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Releasing Palestinian terrorists ‘immoral and unethical,’ settler leader says

Dani Dayan lashes out at government for plans to free Palestinian prisoners in peace talks, demands full list of intended concessions

Prime Minister Benjamin Netanyahu meets with Dani Dayan, the former head of the Yesha settler's council, January 9, 2013. (Gideon Markowicz/Flash90)
Prime Minister Benjamin Netanyahu meets with Dani Dayan, the former head of the Yesha settler's council, January 9, 2013. (Gideon Markowicz/Flash90)

Dani Dayan, the former head of the Yesha settlements council, lashed out at minister Yuval Steinitz Saturday for stating that Israel would release Palestinian prisoners in peace talks, calling the move “immoral and unethical.”

Steinitz’s announcement about the Palestinian prisoners came on the heels of US Secretary of State John Kerry’s Friday declaration that Israel and the Palestinians agreed to resume negotiations without preconditions, after a three-year breakdown in direct talks.

Steinitz, who is also the minister of intelligence and international relations, told Israel Radio Saturday morning that Israel would release Palestinian prisoners but claimed the move was not akin to Israel giving into Palestinian preconditions — a position Israel has categorically rejected. He added that a number of the Palestinian prisoners to be released were “serious” cases, but that a large portion of them had already served many years. He didn’t specify how many prisoners Israel would release.

Speaking to Israel Radio several hours later, Dayan called Steinitz’s announcement a grave mistake. He said Israel’s decision to free “the most serious killers” among the Palestinian terrorists was “immoral and unethical.”

“I wonder what else has been offered to Abu Mazen [Palestinian Authority President Mahmoud Abbas]?” he asked, adding that right-wing politicians from the Likud and Jewish Home parties should demand from the government a “full and immediate” list of the concessions it is intending to make.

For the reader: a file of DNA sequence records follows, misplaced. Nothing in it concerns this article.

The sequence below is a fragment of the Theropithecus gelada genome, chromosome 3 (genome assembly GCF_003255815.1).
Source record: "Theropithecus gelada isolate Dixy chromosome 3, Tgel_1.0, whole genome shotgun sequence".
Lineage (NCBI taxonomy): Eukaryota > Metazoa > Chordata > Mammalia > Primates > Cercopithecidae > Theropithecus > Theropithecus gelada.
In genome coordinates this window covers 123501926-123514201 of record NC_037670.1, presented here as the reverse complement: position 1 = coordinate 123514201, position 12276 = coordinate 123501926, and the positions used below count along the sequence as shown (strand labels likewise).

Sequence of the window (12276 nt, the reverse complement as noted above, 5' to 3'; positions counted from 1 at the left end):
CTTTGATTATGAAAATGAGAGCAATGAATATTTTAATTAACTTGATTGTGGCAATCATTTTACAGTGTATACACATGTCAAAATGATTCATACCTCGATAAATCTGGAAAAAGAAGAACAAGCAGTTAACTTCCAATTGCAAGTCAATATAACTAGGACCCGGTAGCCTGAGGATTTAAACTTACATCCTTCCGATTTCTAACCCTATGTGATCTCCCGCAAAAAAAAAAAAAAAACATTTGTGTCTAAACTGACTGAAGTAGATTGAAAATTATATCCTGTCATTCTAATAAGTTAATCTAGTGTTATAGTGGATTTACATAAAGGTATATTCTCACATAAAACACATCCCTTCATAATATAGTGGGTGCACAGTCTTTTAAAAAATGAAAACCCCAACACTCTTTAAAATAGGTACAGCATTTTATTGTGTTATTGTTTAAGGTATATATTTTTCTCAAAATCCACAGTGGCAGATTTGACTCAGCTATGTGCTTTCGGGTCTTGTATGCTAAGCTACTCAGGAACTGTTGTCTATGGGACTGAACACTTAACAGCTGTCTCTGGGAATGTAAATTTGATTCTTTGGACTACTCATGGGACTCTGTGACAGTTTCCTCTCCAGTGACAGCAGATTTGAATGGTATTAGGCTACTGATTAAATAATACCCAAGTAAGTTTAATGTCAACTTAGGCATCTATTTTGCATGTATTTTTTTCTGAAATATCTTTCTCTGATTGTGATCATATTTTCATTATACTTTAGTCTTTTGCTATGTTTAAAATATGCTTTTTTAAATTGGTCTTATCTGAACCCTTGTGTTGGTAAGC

During his interview, Steinitz stressed that the decision was in line with the government’s approach all along, meaning that it intends to free Palestinian prisoners in phases and only do so as talks are resumed, not before. He also said Israel was not bound to a settlement freeze as a precondition for the resumption of negotiations.

Deputy Defense Minister Danny Danon told reporters Saturday that Israel “must learn from past mistakes and not release terrorists with blood on their hands as a goodwill gesture or a prize.”

“I trust the prime minister, who knows that talking about a return to the ’67 lines is out of the question. Ripping thousands of Israelis from their homes, like we did in the disengagement from Gaza, is a wrong that must not be repeated,” said Danon, who is associated with the hawkish branch of the Likud.

Fellow hawkish Likud MK Miri Regev demanded that Netanyahu present the principles under which negotiations were to be resumed to the Likud leadership for approval.

“In light of the reports regarding the return to the 1967 lines and the release of Palestinian prisoners as a basis for negotiations, it is necessary for the prime minister to expose the truth,” said Regev.

Regev added that she was looking forward to hearing what concessions the Palestinian leadership was making to advance peace, because she didn’t believe the Palestinians had a genuine desire for peace.

On Friday, Kerry assured the Palestinians that Israel would free some 350 prisoners gradually in the coming months. The prisoners would include some 100 men convicted of terrorist crimes committed before the Oslo interim peace accords were signed in 1993. Israel had balked at freeing these prisoners in the past because many were convicted in deadly attacks.

In contrast to the Likud and Jewish Home, which were expected to have issues with the government’s intended concessions to the Palestinians, other parties in Prime Minister Benjamin Netanyahu’s coalition and in the opposition came out in staunch support of Kerry’s announcement.

Opposition leader Shelly Yachimovich said she was hopeful about the relaunching of direct talks. She called on Netanyahu to clearly announce his approval of Kerry’s initiative and express his willingness to achieve an agreement with the Palestinians.

Netanyahu’s office, however, said Friday it would not immediately comment on Kerry’s announcement.